The opening shows of Milan Fashion Week underscored a world in transition.
Ermenegildo Zegna invited guests to an abandoned and gutted former steelworks on the outskirts of Milan that symbolises both the region’s deindustrialisation but also offers the prospects for rebirth as the site of a major redevelopment plan.
In a green oasis in the heart of the city, Stella McCartney offered a literary and activist view on fashion, and the world, as she touted her message of sustainability.
Alessandro Santori bookended the collection for Ermenegildo Zegna XXX with two suits that encapsulated its disciplined yet otherworldly spirit: The opening single-button light suit had fading block print, the colour of a light cappuccino stain, while its closing purple twin had a sheen that seemed to capture a rainbow.
Models walked down a dark gravel runway under the metal roof of the disused steel plant in sturdy boots. But there was nothing workmanlike about the looks, which were calculated casual. Ties hung untied inside tailored suits, suede blousons were worn with elegant striped trouser and short-sleeve leather jackets featured architectural pockets.
Textiles, some created from fabric cuttings or developed from recycled plastics, were reworked for a wrinkle effect on tailored trousers and suits, while prints had a hazy, shadowy effect, like looking through a rain-battered window or at an enlarged negative.
Flat caps were worn jauntily backwards, and eyewear offered colourful contrasts. Bags included cross-body sunglass cases and leather bound journals for the traveller, and more substantial satchels.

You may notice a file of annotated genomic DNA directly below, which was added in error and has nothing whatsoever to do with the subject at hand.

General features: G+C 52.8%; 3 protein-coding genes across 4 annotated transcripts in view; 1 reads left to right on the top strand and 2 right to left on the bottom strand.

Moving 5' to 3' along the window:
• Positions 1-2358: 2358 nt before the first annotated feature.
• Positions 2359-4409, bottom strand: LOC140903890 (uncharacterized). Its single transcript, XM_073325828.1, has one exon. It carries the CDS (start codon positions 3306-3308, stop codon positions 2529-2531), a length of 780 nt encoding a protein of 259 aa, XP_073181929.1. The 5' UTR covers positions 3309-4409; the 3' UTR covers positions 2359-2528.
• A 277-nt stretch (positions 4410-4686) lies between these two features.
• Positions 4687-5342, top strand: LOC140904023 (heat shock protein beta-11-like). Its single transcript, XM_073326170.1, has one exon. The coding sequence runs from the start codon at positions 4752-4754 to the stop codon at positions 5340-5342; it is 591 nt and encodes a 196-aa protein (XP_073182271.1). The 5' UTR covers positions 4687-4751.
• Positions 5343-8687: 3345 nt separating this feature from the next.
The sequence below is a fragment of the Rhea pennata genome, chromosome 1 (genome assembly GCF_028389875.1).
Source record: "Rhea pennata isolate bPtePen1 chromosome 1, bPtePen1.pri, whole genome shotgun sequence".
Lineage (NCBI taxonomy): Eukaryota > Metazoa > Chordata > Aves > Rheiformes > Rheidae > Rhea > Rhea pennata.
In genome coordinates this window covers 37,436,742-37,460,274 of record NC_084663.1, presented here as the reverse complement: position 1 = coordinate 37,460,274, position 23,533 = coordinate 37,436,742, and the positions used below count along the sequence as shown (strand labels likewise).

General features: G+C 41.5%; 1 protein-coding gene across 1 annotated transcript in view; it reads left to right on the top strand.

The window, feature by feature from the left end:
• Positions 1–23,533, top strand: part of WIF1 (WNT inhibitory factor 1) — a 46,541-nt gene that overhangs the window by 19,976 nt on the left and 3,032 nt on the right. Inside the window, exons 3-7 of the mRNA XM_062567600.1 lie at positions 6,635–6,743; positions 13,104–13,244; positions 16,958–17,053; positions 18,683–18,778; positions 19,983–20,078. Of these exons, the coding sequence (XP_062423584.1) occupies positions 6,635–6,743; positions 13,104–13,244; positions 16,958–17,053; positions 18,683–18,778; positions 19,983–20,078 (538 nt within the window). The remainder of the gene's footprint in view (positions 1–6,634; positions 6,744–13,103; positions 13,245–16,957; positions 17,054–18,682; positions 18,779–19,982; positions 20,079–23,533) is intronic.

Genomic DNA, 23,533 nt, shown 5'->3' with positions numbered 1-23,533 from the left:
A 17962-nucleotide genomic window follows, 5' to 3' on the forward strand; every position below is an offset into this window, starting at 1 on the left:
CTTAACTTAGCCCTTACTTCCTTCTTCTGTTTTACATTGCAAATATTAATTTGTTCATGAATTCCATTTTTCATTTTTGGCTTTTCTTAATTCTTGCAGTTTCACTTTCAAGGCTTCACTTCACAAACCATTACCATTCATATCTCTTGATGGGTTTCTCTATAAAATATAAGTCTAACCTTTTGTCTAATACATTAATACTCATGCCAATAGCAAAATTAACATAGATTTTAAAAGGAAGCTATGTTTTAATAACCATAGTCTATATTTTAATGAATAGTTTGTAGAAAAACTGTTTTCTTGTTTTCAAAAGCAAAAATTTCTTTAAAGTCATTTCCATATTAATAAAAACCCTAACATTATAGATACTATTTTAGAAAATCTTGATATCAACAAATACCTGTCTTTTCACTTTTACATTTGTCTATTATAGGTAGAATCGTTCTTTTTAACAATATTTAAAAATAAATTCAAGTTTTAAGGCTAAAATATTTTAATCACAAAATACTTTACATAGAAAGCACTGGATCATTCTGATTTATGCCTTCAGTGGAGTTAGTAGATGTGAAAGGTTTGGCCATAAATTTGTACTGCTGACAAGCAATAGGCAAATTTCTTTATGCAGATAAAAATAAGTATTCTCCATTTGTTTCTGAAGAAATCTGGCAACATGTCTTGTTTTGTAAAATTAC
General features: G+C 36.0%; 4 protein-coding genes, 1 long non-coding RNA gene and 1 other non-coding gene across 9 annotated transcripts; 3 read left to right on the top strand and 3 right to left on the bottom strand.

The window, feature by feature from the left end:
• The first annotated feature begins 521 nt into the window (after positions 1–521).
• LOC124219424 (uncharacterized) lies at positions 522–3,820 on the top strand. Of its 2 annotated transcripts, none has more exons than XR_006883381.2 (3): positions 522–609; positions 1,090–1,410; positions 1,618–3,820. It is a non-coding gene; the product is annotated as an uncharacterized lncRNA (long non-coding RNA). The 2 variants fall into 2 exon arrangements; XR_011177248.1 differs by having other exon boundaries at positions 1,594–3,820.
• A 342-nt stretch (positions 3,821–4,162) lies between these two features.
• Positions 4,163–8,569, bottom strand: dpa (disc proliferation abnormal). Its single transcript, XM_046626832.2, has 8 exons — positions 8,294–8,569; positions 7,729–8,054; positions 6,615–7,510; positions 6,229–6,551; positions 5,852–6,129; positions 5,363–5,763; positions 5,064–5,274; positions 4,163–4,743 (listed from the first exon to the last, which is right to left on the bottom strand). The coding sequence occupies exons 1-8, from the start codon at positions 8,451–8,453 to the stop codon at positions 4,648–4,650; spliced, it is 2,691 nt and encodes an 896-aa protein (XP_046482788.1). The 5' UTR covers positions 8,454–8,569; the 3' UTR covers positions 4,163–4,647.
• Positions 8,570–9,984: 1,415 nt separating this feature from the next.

The colours — basic cream, grey and lavender with offsets of icy green and peacock blue — played gorgeously against the stormy sky.
A band marched into Stella McCartney’s garden party playing joyfully, and McCartney paused in conversation, observing with delight: “We’re listening to Ob-La-Di, Ob-La-Da, which my Dad wrote.”
McCartney’s men’s and women’s collection celebrated the Beatles, it celebrated literature through a collaboration with Jonathan Safran Foer, and as all her collections, it celebrated sustainability.
“It’s 60 per cent sustainable, the collection, which is really hard to achieve,” the designer said. That includes organic cotton, sustainable viscose, a regenerated nylon called ECONYL and recycled polyester.
For men, she had T-shirts inspired by “Yellow Submarine” and another poking fun at herself: “Eco Weirdo.” The womenswear looks celebrate spring with ruffle and floral dresses. And the Safron Foer collaboration yielded inscriptions on garments, such as, “Be leaving, believing, be living,” and “We are entirely free to live differently,” inspired by his book, ‘We are the Weather’, a call to action on climate change.
The rest of the luxury fashion world has been scrambling to catch up with McCartney, whose label was founded with sustainability as a core belief, stemming from her childhood growing up a vegetarian on an organic farm and what she called “her animal awareness, and not wanting to kill animals.”
“That’s really the next conversation, and it’s a harder conversation to have,” McCartney said.
Her mantra is to make it fun, and to embrace all positive change in the fashion industry.
“For me I feel like we are activist, Stella McCartney as a house. And we embrace change ... We want it to be positive and uplifting and we want to provide solutions,” she said. “We don’t want anyone to freak out. We don’t want to preach. We want to celebrate life and make the world a little bit of a better place.”